Week Day Brazilian Jiu Jitsu Classes in Northridge

By January 25, 2016 Daytime Classes, Law Enforcement

Weekday Brazilian Jiu Jitsu Classes in Northridge Porter Ranch ChatsworthWeek Day Brazilian Jiu Jitsu Classes in Northridge

Announcing daytime classes at Royce Gracie Northridge with Pat King. Starting Wednesday Feb 3, 2016, there will be 2 weekday adult jiu jitsu all levels classes on Mondays and Wednesdays at 9am. Please check our schedule page on Feb 1 for full announcement,

Mondays + Wednesdays at 9am, adult all level jiu jitsu classes with Pat King. Take advantage of our flexible class package program and find the package that fits your schedule and lifestyle. For more information, follow us on social media, or email us directly. 


A little bit about Brazilian Jiu Jitsu: From Wikipedia.
Brazilian Jiu-Jitsu (/ˈɪts/; Portuguese: [ˈʒiw ˈʒitsu], [ˈʒu ˈʒitsu], [dʒiˈu dʒiˈtsu]) (BJJ; Portuguese: jiu-jitsu brasileiro) is a martial art, combat sport, and a self defense system that focuses on grappling and especially ground fighting. Brazilian jiu-jitsu was formed from Kodokan Judo ground fighting (newaza) fundamentals that were taught by a number of individuals including Takeo Yano,Mitsuyo Maeda and Soshihiro Satake. Brazilian jiu-jitsu eventually came to be its own art through the experiments, practices, and adaptation of judo through Carlos and Hélio Gracie (who passed their knowledge on to their extended family).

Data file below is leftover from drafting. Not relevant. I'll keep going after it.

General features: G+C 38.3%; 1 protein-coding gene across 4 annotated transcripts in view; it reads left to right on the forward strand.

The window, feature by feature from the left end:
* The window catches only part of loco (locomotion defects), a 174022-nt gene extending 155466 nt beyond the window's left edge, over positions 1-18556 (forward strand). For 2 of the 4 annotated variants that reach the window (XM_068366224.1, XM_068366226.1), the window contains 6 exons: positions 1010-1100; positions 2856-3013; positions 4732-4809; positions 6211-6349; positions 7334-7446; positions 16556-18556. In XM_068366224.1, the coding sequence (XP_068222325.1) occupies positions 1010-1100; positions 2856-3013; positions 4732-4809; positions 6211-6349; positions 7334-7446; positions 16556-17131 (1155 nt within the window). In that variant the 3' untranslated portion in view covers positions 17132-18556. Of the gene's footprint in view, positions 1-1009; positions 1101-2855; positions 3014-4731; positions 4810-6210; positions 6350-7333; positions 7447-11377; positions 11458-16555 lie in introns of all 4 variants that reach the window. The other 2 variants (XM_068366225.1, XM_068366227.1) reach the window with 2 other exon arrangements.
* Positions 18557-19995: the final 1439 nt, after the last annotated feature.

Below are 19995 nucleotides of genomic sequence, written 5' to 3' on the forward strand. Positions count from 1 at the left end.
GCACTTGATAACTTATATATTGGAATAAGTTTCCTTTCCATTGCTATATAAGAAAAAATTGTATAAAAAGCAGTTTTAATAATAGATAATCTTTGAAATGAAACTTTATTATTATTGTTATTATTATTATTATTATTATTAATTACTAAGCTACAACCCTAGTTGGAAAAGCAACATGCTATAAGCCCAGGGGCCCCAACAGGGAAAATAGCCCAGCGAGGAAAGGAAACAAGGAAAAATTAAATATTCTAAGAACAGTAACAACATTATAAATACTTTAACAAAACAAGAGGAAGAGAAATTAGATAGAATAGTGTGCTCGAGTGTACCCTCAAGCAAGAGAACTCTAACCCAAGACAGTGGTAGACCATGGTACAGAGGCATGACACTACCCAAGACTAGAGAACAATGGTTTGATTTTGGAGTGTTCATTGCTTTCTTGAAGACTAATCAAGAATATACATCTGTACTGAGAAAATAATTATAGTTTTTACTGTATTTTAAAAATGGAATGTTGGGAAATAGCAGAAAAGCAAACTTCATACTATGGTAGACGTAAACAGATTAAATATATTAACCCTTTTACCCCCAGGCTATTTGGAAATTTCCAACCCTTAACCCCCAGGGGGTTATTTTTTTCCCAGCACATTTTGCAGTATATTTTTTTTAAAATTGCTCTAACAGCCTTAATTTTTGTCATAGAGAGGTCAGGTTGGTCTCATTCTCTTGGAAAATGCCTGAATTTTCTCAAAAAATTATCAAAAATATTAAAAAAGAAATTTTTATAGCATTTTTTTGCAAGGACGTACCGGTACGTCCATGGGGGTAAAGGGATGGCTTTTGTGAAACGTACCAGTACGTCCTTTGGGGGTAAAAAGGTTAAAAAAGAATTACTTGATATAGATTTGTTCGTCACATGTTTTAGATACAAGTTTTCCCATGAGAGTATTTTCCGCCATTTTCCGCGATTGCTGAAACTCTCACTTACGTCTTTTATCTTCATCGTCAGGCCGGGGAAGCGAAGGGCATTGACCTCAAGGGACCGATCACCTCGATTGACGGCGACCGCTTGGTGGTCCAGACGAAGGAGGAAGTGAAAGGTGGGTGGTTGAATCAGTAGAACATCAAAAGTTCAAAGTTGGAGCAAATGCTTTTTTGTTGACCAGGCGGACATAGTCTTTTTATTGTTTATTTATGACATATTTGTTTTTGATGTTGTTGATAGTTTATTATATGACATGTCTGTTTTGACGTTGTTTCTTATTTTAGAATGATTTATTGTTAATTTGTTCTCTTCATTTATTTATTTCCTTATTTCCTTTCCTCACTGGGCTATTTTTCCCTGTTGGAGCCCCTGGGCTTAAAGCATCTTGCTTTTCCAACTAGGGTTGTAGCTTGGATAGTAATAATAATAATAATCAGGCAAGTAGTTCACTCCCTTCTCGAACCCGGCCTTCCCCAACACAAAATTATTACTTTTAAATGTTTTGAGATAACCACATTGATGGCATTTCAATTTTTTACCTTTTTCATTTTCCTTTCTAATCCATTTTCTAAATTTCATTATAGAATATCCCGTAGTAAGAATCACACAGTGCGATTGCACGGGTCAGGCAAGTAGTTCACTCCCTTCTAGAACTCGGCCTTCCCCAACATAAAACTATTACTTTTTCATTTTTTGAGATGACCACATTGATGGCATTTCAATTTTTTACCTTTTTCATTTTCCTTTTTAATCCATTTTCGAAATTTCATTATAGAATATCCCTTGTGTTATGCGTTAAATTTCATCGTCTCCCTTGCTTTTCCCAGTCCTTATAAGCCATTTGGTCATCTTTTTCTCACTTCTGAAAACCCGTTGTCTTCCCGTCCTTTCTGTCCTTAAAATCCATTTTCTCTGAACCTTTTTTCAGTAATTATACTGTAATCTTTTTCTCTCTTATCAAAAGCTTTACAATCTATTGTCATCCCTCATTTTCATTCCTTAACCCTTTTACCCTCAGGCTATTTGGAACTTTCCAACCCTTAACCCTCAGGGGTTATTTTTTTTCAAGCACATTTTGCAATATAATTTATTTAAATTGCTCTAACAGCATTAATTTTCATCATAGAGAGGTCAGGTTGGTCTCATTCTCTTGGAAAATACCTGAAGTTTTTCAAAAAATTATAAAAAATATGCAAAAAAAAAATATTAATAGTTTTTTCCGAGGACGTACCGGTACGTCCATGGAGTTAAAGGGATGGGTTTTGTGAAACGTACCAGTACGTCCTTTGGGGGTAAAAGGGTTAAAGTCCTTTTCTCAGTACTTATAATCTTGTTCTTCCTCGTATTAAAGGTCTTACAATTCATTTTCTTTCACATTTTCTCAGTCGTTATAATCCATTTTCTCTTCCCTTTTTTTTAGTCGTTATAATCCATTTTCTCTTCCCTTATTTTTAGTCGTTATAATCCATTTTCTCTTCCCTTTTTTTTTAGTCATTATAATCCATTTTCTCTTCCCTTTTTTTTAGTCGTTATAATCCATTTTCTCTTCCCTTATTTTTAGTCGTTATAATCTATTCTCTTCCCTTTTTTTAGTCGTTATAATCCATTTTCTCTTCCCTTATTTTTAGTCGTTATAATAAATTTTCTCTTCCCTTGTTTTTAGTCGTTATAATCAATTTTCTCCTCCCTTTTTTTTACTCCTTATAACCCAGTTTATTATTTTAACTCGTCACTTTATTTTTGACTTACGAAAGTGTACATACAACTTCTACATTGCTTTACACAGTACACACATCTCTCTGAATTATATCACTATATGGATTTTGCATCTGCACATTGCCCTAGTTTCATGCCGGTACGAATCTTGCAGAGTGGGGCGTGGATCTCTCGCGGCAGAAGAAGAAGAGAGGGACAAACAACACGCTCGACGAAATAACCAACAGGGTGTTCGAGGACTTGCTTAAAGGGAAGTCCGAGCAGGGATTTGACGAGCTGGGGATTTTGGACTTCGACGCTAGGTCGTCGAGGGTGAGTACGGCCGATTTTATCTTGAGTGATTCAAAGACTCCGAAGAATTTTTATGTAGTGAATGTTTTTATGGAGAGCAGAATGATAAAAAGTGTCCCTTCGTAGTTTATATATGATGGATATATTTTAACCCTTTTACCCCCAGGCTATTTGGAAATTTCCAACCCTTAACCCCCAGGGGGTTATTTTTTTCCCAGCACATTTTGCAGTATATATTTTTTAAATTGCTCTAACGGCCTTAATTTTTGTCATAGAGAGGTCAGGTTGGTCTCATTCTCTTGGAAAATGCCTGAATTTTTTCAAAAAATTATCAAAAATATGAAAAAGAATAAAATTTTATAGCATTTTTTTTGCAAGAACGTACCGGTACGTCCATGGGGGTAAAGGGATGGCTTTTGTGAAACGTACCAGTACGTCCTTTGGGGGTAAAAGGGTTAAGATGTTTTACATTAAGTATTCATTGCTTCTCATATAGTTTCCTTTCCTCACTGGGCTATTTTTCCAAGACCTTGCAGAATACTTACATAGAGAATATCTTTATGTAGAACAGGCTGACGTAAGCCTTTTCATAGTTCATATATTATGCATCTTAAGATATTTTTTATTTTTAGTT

BJJ promotes the concept that a smaller, weaker person can successfully defend against a bigger, stronger assailant by using proper technique, leverage, and most notably, taking the fight to the ground, and then applying joint-locks and chokeholds to defeat the opponent. BJJ training can be used for sport grappling tournaments (gi and no-gi) and mixed martial arts (MMA) competition or self-defense.[2] Sparring (commonly referred to as “rolling”) and live drilling play a major role in training, and a premium is placed on performance, especially in competition, in relation to progress and ascension through its ranking system.

Since its inception in 1882, its parent art of judo was separated from older systems of Japanese Jujutsu by an important difference that was passed on to Brazilian jiu-jitsu: it is not solely a martial art, it is also a sport; a method for promoting physical fitness and building character in young people; and, ultimately, a way (Do) of life.[3][4]

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